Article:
Strengths. The Ungheni municipality has an impressive array of information regarding the finances of budgetary subnational government. The government wide Chart of Accounts, which underpins budget preparation, execution, and reporting, is comprehensive and consistent with Government Finance Statistics (GFS) standards. Citizens are able to access the municipality web page where the finance division publishes PowerPoint presentations with summarized and accessible explanation of the key elements of the budget and announcement for public consultations. In 2020 all municipal council meetings were available to the public, including the budget hearings. Information on performance plans and achievements in service delivery outputs and outcomes across the municipal units is very good reflecting a program budget system in place. All revenues are paid into the Treasury account and allocated to the municipality’s sub-account. Monthly cash forecasts are prepared with daily cash flow updates and consolidated on a monthly basis. Spending units can commit funds up to the value of their annual budget allocations in line with their expenditure plans during the year. There are good internal controls on salary and non-salary expenditure with effective commitment controls and compliance with payment rules and procedures. The municipality reviewed the audit reports and reacted promptly to the audit findings of the Court of Accounts.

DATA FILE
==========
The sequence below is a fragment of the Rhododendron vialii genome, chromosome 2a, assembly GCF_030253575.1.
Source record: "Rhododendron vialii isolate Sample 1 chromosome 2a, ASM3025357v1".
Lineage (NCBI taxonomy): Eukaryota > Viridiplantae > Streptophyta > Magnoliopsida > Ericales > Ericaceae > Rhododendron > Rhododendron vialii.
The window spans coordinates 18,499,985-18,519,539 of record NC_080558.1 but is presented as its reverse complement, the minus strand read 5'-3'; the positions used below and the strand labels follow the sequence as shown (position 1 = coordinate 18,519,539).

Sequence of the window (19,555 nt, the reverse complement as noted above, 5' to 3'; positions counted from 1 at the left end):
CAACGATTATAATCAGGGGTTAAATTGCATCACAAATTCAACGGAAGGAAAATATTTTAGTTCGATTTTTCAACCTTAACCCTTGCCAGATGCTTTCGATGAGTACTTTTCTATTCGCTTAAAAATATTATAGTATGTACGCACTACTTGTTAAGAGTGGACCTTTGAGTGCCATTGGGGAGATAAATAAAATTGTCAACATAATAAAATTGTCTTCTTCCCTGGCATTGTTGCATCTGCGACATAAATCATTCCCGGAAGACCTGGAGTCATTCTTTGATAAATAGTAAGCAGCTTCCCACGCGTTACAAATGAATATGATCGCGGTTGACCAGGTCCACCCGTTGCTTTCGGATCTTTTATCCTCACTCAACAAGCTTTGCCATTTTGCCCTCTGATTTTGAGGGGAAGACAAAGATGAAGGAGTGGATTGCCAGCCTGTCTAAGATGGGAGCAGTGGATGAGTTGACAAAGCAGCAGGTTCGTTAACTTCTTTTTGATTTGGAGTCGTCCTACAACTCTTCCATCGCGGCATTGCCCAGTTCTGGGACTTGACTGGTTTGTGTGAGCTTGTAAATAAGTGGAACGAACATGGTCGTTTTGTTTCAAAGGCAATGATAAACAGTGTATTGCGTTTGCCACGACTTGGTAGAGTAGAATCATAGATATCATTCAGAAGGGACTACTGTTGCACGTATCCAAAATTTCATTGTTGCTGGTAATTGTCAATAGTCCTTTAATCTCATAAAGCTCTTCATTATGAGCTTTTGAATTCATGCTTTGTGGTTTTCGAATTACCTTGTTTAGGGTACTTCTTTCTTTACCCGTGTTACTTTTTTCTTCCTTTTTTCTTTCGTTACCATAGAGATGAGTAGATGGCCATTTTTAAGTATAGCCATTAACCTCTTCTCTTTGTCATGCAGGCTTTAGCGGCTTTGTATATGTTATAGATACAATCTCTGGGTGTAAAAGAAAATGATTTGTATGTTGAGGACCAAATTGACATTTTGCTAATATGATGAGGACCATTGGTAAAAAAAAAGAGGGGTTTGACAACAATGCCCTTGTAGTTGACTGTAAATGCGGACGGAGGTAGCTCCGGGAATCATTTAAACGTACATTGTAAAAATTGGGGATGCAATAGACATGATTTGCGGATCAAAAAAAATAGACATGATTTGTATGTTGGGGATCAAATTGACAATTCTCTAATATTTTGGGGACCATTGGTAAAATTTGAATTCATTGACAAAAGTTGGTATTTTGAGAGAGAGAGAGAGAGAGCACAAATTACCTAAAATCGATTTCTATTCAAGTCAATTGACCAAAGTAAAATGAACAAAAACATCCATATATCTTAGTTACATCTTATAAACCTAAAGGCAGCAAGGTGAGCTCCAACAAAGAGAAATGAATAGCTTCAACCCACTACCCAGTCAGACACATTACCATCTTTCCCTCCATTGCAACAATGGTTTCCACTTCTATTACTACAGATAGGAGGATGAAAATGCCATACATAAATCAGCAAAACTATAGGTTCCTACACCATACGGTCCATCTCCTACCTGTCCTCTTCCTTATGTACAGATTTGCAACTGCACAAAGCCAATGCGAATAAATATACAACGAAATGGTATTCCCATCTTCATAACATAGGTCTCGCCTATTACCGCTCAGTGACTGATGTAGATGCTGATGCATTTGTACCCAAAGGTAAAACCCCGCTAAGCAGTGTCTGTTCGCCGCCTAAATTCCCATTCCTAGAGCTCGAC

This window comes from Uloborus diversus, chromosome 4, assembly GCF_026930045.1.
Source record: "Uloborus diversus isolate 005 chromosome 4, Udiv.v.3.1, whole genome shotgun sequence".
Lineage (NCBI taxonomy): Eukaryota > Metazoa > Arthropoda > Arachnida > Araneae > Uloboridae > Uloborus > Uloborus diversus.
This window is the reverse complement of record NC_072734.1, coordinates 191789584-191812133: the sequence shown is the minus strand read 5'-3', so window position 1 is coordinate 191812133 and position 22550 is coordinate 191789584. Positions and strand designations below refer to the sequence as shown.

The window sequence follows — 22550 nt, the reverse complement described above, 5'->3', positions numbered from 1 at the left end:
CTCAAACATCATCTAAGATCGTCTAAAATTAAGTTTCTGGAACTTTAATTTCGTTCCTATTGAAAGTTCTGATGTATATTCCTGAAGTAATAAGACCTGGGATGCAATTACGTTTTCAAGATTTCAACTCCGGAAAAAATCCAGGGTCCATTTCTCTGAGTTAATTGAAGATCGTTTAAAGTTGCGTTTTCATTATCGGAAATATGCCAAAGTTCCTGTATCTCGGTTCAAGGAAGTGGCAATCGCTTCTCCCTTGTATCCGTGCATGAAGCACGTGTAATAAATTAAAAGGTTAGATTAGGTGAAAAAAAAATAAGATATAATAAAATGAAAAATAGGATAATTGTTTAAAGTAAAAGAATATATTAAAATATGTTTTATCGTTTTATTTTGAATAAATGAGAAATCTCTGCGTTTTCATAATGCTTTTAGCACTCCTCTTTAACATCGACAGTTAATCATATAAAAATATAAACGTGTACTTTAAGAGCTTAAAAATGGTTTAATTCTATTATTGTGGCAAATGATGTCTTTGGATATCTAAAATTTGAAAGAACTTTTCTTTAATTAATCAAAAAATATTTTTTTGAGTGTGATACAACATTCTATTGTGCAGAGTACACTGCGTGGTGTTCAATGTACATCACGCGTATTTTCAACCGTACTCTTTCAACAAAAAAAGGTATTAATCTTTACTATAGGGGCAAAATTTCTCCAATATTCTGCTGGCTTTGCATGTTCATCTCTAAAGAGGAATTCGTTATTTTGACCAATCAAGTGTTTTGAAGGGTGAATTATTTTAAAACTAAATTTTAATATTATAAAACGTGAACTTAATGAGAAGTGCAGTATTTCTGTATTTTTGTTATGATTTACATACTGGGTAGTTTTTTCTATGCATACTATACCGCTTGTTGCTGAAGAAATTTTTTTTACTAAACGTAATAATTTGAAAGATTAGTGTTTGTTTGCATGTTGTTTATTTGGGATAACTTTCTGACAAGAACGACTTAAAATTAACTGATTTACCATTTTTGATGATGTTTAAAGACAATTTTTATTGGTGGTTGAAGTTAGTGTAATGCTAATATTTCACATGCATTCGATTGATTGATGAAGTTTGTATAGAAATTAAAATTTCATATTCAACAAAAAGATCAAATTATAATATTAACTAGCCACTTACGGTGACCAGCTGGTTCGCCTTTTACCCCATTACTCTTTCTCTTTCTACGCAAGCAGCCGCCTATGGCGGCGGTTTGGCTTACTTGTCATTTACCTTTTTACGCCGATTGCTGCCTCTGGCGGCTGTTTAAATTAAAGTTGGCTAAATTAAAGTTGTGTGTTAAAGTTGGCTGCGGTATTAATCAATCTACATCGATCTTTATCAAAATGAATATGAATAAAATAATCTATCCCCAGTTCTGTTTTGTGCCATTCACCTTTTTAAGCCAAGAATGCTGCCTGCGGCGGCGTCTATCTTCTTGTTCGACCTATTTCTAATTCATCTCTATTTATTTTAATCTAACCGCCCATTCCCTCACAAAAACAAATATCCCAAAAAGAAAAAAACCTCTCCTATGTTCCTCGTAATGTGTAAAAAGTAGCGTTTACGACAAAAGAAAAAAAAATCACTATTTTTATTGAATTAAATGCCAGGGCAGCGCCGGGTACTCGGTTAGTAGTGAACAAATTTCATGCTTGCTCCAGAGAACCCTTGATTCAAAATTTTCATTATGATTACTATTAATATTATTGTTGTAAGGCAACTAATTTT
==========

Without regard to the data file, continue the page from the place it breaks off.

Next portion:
Weaknesses. The budget is presented only partially with a medium-term focus. The municipality lacks a basic debt management strategy. The internal audit function is not operational. The standards used in preparing annual financial reports are not disclosed.
Impact of PFM performance on budgetary and fiscal outcomes
Aggregate Fiscal Discipline
Both revenue and expenditure exceeded the original budgets by substantial margins during 2018-2020. The factor that caused such deviations was additional unpredictable allocations provided by the central government throughout the year which led to frequent adjustments in the budget. Transfers from the central government cover half of the municipal expenditure; predictability of the transfers is essential in maintaining fiscal discipline. Treasury operations and cash management enables expenditures to be managed within the available resources. Control of contractual commitments is effective and has removed expenditure arrears. The absence of an internal audit function undermines fiscal discipline, but this is counterbalanced by the controls performed by financial inspection and periodic external audits. The budget classification is good and provides transparency. The existence and adherence to the rules for in-year budget amendments positively contributes to the fiscal discipline.